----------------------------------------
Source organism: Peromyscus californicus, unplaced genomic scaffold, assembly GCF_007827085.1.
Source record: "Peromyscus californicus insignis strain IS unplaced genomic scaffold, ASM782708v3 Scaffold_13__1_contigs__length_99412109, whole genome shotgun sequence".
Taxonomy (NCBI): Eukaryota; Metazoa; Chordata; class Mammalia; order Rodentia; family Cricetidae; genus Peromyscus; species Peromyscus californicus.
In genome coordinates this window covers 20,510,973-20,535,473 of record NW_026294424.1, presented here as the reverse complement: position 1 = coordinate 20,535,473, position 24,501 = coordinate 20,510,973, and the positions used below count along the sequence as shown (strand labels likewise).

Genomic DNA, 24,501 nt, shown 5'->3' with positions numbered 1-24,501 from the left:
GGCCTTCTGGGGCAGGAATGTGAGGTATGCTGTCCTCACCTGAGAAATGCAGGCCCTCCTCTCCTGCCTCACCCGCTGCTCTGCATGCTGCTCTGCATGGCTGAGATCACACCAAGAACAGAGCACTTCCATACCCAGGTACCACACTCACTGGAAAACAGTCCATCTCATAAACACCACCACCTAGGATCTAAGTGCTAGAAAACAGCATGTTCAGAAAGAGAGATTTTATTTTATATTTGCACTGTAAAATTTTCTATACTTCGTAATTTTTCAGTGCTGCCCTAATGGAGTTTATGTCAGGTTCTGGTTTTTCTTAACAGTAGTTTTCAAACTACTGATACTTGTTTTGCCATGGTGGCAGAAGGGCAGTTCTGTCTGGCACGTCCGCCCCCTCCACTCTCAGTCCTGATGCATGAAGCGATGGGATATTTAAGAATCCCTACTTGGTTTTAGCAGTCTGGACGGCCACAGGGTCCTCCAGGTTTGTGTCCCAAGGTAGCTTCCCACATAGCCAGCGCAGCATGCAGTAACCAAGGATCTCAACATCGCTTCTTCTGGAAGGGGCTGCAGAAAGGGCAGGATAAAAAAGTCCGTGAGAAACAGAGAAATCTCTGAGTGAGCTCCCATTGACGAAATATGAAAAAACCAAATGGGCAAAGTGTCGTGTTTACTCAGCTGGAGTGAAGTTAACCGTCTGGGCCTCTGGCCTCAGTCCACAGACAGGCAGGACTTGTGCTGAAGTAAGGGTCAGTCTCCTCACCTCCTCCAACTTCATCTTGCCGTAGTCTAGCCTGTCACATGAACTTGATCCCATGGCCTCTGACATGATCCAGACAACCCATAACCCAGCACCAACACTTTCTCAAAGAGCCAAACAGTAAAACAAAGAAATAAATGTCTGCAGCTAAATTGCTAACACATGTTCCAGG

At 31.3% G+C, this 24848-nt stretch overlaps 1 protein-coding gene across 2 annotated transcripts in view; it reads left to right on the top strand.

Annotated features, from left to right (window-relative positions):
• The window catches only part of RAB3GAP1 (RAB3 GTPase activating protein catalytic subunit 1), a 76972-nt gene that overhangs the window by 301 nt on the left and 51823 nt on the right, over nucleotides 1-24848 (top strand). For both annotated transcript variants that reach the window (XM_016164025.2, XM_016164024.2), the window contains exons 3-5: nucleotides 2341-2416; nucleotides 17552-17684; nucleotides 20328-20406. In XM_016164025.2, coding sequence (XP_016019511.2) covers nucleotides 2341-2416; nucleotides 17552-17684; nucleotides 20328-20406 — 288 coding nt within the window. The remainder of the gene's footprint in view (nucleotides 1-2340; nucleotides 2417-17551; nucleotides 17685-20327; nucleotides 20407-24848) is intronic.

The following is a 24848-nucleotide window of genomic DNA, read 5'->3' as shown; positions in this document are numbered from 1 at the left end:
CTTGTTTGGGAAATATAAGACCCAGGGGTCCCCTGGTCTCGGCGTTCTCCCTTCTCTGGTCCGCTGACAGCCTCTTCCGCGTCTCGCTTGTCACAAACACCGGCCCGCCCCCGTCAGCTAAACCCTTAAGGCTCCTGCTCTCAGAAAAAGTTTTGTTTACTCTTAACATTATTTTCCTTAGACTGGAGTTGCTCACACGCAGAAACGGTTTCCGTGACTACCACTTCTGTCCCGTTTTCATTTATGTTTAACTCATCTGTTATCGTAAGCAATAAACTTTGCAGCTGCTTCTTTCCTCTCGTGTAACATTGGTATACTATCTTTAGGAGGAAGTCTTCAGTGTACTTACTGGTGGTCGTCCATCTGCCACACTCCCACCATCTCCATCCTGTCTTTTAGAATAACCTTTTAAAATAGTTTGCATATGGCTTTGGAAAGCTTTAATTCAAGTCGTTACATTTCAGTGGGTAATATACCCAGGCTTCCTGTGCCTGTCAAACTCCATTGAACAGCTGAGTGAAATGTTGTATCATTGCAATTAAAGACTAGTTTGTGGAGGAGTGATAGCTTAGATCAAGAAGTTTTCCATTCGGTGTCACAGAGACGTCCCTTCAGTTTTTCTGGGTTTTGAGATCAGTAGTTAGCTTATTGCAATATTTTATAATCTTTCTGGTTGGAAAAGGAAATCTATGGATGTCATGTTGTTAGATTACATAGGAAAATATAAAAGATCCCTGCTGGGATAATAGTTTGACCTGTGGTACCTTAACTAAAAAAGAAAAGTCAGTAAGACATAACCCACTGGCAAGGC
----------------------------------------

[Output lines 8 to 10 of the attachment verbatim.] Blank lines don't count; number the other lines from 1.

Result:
Annotated features, from left to right (window-relative positions):
• The window catches only part of RAB3GAP1 (RAB3 GTPase activating protein catalytic subunit 1), a 76972-nt gene that overhangs the window by 301 nt on the left and 51823 nt on the right, over nucleotides 1-24848 (top strand). For both annotated transcript variants that reach the window (XM_016164025.2, XM_016164024.2), the window contains exons 3-5: nucleotides 2341-2416; nucleotides 17552-17684; nucleotides 20328-20406. In XM_016164025.2, coding sequence (XP_016019511.2) covers nucleotides 2341-2416; nucleotides 17552-17684; nucleotides 20328-20406 — 288 coding nt within the window. The remainder of the gene's footprint in view (nucleotides 1-2340; nucleotides 2417-17551; nucleotides 17685-20327; nucleotides 20407-24848) is intronic.

The following is a 24848-nucleotide window of genomic DNA, read 5'->3' as shown; positions in this document are numbered from 1 at the left end: